Oct 24, 2017
Climate change impacts are already costing the federal government billions, and these costs are expected to increase, according to a new report released Tuesday by the U.S. Government Accountability Office (GAO).
While this may not be news to scientists and environmentalists, the federal watchdog's report serves as an indictment of the Trump administration's slow and limited response to the looming threats from climate change, with the expressed goal of helping government guide efforts to improve its response and save money by limiting future damage.
"Over the last decade, extreme weather and fire events have cost the federal government over $350 billion"--excluding recent hurricanes and wildfires--and "these costs will likely rise as the climate changes," the GAO report (pdf) notes, citing data from the Office of Management and Budget (OMB) and the U.S. Global Change Research Program.
"Our past work and the work of others have reported that climate change impacts and their economic effects have already cost the federal government money and pose future risks that could lead to increased federal fiscal exposure," the report continues, outlining conclusions from past publications prompted partly by the government spending billions of dollars on disaster relief.
In an apparent challenge to President Donald Trump's well documented climate change denialism and his administration's willingness to cater to demands from industries that are largely responsible for U.S. emissions, the summary of past reports is followed by a clear reprimand for current lack of planning coupled with a call to action:
Even with the magnitude of these disaster recovery costs, the federal government does not have government-wide strategic planning efforts in place to help set clear priorities for managing significant climate risks before they become federal fiscal exposures. The federal government has not undertaken strategic, government-wide planning to manage climate risks, using the best available information, including information on the potential economic effects of climate change, to identify and assess significant risks....
The appropriate entities within the Executive Office of the President, including the Council on Environmental Quality, Office and Management and Budget, and Office of Science and Technology Policy, should use information on the potential economic effects of climate change to help identify significant climate risks facing the federal government and craft appropriate federal responses.
Among the report's most notable findings is that "the economic effects of climate change across U.S. sectors suggested that potential economic effects could be significant and unevenly distributed across sectors and regions."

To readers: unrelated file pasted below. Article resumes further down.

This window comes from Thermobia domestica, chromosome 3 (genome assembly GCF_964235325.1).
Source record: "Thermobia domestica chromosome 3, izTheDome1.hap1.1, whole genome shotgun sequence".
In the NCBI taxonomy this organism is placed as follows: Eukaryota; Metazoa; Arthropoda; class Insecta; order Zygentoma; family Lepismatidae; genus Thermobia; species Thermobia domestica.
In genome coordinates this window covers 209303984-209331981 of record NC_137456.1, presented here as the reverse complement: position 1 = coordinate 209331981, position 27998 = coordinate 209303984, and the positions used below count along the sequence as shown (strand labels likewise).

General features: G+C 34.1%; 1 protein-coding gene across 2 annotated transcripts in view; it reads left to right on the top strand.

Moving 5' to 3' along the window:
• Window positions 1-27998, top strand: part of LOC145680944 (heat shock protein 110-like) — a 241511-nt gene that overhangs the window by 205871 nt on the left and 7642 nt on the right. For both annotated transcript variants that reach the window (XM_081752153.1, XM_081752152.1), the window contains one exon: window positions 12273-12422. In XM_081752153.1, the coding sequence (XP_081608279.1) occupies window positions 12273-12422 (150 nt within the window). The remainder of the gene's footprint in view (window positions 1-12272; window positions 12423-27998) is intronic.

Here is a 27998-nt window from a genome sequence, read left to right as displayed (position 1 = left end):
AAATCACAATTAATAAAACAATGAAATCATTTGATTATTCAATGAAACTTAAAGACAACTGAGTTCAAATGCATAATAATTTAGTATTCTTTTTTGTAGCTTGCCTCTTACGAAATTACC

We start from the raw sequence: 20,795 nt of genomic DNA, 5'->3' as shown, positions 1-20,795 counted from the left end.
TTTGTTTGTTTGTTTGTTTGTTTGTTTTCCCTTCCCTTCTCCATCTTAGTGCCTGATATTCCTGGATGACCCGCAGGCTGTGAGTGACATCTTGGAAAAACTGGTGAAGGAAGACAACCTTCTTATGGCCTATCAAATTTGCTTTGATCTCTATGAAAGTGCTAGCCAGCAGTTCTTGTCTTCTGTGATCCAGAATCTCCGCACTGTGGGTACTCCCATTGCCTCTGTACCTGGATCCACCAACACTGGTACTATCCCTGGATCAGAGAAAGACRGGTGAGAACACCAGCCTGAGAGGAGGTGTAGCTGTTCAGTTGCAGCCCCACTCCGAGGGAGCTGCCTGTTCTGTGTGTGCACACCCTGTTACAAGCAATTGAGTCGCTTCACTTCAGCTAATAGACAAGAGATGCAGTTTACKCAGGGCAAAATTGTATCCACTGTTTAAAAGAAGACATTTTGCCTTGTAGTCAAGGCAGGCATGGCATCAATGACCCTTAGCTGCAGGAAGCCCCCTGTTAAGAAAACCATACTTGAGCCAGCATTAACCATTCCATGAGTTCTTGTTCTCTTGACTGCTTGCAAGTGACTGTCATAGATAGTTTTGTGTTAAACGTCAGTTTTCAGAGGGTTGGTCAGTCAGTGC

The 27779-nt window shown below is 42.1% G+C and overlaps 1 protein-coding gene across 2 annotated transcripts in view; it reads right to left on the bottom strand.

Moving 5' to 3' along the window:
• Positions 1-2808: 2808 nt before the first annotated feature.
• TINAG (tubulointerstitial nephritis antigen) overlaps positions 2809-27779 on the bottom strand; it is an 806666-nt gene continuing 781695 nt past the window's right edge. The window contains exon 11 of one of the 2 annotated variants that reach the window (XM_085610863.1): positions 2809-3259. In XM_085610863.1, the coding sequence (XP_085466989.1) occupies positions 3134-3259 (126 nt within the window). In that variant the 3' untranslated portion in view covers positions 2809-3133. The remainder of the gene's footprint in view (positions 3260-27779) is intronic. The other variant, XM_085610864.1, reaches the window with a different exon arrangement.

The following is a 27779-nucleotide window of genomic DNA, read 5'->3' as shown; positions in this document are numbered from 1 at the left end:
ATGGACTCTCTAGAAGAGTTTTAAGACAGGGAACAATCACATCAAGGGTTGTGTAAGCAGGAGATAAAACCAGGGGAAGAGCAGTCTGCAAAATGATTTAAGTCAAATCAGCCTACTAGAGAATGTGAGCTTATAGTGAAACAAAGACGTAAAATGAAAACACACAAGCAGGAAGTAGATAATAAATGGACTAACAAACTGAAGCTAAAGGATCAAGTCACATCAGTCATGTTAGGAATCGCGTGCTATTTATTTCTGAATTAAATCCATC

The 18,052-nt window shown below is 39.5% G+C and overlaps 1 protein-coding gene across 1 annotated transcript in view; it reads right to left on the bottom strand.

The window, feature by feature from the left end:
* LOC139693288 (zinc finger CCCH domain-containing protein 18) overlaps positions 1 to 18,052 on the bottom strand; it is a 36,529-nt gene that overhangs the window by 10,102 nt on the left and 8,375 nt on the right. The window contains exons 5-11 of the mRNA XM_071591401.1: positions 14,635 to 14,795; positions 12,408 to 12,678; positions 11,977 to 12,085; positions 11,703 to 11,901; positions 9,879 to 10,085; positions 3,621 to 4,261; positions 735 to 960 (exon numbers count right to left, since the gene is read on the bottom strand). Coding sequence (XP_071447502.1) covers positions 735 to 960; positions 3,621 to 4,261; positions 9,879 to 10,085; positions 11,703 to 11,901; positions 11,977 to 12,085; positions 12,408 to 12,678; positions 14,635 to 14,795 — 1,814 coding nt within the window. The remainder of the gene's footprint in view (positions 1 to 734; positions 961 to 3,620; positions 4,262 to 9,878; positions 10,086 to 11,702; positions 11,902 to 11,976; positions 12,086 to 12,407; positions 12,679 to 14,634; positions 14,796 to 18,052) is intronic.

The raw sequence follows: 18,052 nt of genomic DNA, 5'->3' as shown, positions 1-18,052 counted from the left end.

Agency researchers mapped examples of potential costs by the beginning of the next century, highlighting threats posed by increased coastal infrastructure damage and wildfires, topics that have gained national attention recently as communities in California and along Texas' Gulf Coast--home to multiple refineries and chemical plants--attempt to recover from fatal fires and unprecedented flooding caused by Hurricane Harvey.
The report also points to a November 2016 assessment by OMB and the Council of Economic Advisers that estimated recurring costs from climate change "could increase by $12 billion to $35 billion per year by mid-century, and by $34 billion to $112 billion per year by late-century, the equivalent of $9 billion to $28 billion per year in today's economy."
For the report, researchers interviewed more than two dozen experts and reviewed 30 government and academic studies that analyzed and predicted impacts of climate change on various scales. The research was conducted at the request of Sens. Susan Collins (R-Maine) and Maria Cantwell (D-Wash.), the ranking Democrat on the Senate Energy and Natural Resources Committee, which has legislative jurisdiction over national energy policy and public lands.
"My colleagues no longer have to take it from me," Cantwell said in a statement, "the Government Accountability Office tells us climate change will cost taxpayers more than a half a trillion dollars this decade, and trillions more in the future unless we mitigate the impacts."
"The chief bean counter," Cantwell told the New York Times, "is basically telling us that this is costing us a lot of money.... We need to understand that as stewards of the taxpayer that climate is a fiscal issue, and the fact that it's having this big a fiscal impact on our federal budget needs to be dealt with."
Trevor Houser, a partner at the Rhodium Group, which led the American Climate Prospectus study, told the Times the GAO's estimated costs were perhaps too conservative, and echoed the report's call to action.
"Climate change is clear and present danger to the U.S. economy and the fiscal health of the U.S. government, and that risk is really unevenly spread," Houser said. "It needs to be actively managed by the federal government."
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